11 December 2016

 
Okavango Delta: A pride of lions stalk the lush wetlands
My perfect mix of thrills and pampering
Coronation Street star Sue Cleaver wanted it all, excitement followed by chilled-out luxury... she found both in Botswana and the Seychelles
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'm a travel company's worst nightmare.I want adventure, but not scary, I want total luxury but not in-your-face formality...and a beach, but a Robinson Crusoe one. And I want gourmet food and a world-class spa. The suggestion was an African safari followed by a relaxing island retreat in the Seychelles.

As a little girl, I'd always dreamed of going to Africa. My mother would say it was a consequence of watching Born Free and endless episodes of Daktari. I imagined I was Paula Tracy decked out in appropriate safari gear, riding high on the back of Clarence The Cross- Eyed Lion - accompanied by Judy the adorable chimpanzee. So I embarked on my first true experience of Africa: Botswana and the Okavango Delta, an area that covers 3.2-million acres when in full flood.
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The Banyan Tree, overlooking a beautiful bay
Exploring the Okavango Delta by boat
Sanctuary Baines' Camp has five bedrooms, on stilts and connected to the communal dining area by swing bridges. It has a swimming pool, although the day I wanted to use it a rather large elephant was hogging it and I wasn't about to argue. The evenings were spent exchanging stories of the day's animal encounters, followed by early nights. The luxurious suites, with terraces, had all mod cons, including a watercolour painting kit for those of an artistic bent. A family of huge, fluffy bats was nesting right outside the bathroom window. The game drives took place early morning and late afternoon.
A lush, green sparkling jewel made up of permanent and semi-permanent channels, lagoons, islands and floodplains. We flew to Johannesburg, then took a two-hour flight to Maun in Botswana and from there a ten-minute light aircraft transfer to the middle of the Delta. Our guide Martin met me and my husband Brian and whisked us off to our home for the next three days.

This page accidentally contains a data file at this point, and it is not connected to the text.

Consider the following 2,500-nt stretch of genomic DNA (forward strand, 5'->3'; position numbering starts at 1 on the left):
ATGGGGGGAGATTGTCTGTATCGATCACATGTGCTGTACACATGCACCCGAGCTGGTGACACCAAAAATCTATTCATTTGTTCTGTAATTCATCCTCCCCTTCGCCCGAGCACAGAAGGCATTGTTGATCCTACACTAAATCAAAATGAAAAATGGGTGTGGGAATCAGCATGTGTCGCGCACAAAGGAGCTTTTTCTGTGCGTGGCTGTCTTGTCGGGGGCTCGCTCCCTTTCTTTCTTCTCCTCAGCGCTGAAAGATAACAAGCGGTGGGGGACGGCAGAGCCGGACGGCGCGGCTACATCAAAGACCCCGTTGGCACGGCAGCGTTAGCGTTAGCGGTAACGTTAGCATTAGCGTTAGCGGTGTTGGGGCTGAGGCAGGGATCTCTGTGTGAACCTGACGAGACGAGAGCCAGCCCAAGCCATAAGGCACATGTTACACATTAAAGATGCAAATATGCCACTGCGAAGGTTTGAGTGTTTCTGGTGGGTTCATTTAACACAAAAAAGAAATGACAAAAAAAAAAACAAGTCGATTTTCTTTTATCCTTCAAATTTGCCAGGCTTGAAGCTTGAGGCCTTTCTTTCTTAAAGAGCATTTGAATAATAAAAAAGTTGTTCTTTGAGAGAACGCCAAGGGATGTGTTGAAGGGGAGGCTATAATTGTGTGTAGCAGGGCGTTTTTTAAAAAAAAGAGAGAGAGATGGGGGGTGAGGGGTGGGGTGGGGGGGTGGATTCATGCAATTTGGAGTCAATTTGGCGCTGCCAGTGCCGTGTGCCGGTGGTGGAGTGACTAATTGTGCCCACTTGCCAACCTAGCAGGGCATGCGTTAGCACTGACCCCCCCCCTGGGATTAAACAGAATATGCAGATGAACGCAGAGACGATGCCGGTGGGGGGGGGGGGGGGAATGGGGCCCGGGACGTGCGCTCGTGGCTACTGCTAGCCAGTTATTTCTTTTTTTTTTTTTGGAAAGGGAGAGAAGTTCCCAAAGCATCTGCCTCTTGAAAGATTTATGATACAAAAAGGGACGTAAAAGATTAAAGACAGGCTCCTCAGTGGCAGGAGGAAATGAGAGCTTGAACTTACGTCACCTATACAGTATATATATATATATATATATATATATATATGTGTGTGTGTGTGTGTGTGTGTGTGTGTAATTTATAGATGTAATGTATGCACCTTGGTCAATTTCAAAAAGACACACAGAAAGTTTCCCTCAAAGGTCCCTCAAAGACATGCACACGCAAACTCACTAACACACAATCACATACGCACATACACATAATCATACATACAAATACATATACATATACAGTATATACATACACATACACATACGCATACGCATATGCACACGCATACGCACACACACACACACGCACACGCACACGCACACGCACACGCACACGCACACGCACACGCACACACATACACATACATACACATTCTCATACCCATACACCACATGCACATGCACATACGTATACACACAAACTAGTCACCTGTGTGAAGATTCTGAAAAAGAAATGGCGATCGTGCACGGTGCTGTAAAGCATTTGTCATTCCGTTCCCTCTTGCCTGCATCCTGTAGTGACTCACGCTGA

"We were thrilled with the show of wildlife. Large, lazy lions snoozing after a big kill and giraffes."
We were thrilled with the show of wildlife. Large, lazy lions snoozing after a big kill, giraffes, wildebeest and impalas. We spent one early morning following the tracks of a leopard and cub. Martin was persistent and, after two hours, we came across the pair running away from a family of baboons. We followed the pair for about three miles until mum and her cub climbed a large tree and allowed us to sit 14ft away and watch their daily rituals.

I spent an afternoon on a mokoro, a traditional dug-out canoe, drifting on the crystal-clear waters, with the only sounds the breezes in the reeds, exotic birdsong and frogs. One day was spent walking with three beautiful, majestic elephants.
"I revelled in dining on fresh sashimi, seafood and fine wine while in bare feet."
Baines Camp: with bedrooms on stilts and open-air bathrooms
Sanctuary Baines' Camp, Botswana
They belong to Doug and Sandi Groves, who dedicated their lives to caring for them after they were orphaned by culling operations years ago. The elephants now act as ambassadors for their wild counterparts and in 1999 the Living With Elephants Foundation was launched, dedicated to relieving conflict between the African elephant and human populations in Botswana. To become personally acquainted, observe and interact with these silent beauties was one of the most joyous experiences of my life. On our final evening our bed was wheeled on to the terrace for a night under the stars - to be woken by the wonderful sound of a hippo grunting and munching happily, 5ft beneath my bed. Next, we headed east for the Seychelles.

Arriving by light aircraft on the island of Desroches was like the opening sequence of Fantasy Island. Desroches is a three-mile long castaway island, with immaculate beaches, azure waters and coral reefs. It offers exquisite gourmet food, luxurious surroundings and a compulsory instruction to lie back and kick off your shoes. Even the general manager hasn't had a pair of shoes on for two years.

I revelled in dining on fresh sashimi, seafood and fine wine while in bare feet. Days were spent cycling around the island, visiting the giant tortoises to give them a daily scratch under the chin, kayaking and snorkelling on a beautiful reef. The sea is teeming. There was a kaleidoscope of fish, lemon and reef sharks, graceful stingrays winging their way past you and - the ultimate joy - swimming alongside an enormous hawksbill turtle. After six nights we moved on to the Banyan Tree on the island of Mahe.

Calm waters were exchanged for huge, thundering white horses on a beautiful beach, Intendance Bay, famed for its incredible granite rock formations. The colonial-style Banyan Tree winds up the hillside, and all suites have private pools, Jacuzzis and spectacular views. Getting around was fun. The resort was steep, so served by golf buggies. Every night I was treated to a wonderful show while indulging in a sunset massage on our terrace: the sight of huge bats riding the thermals above, swooping for insects. Although each place was different, they all have one thing in common, conservation. Ethical tourism at its best.


Original article published in Oct 2015. All info and prices correct at time of publication.
The Banyan Tree, where suites have private pools
 
 
 
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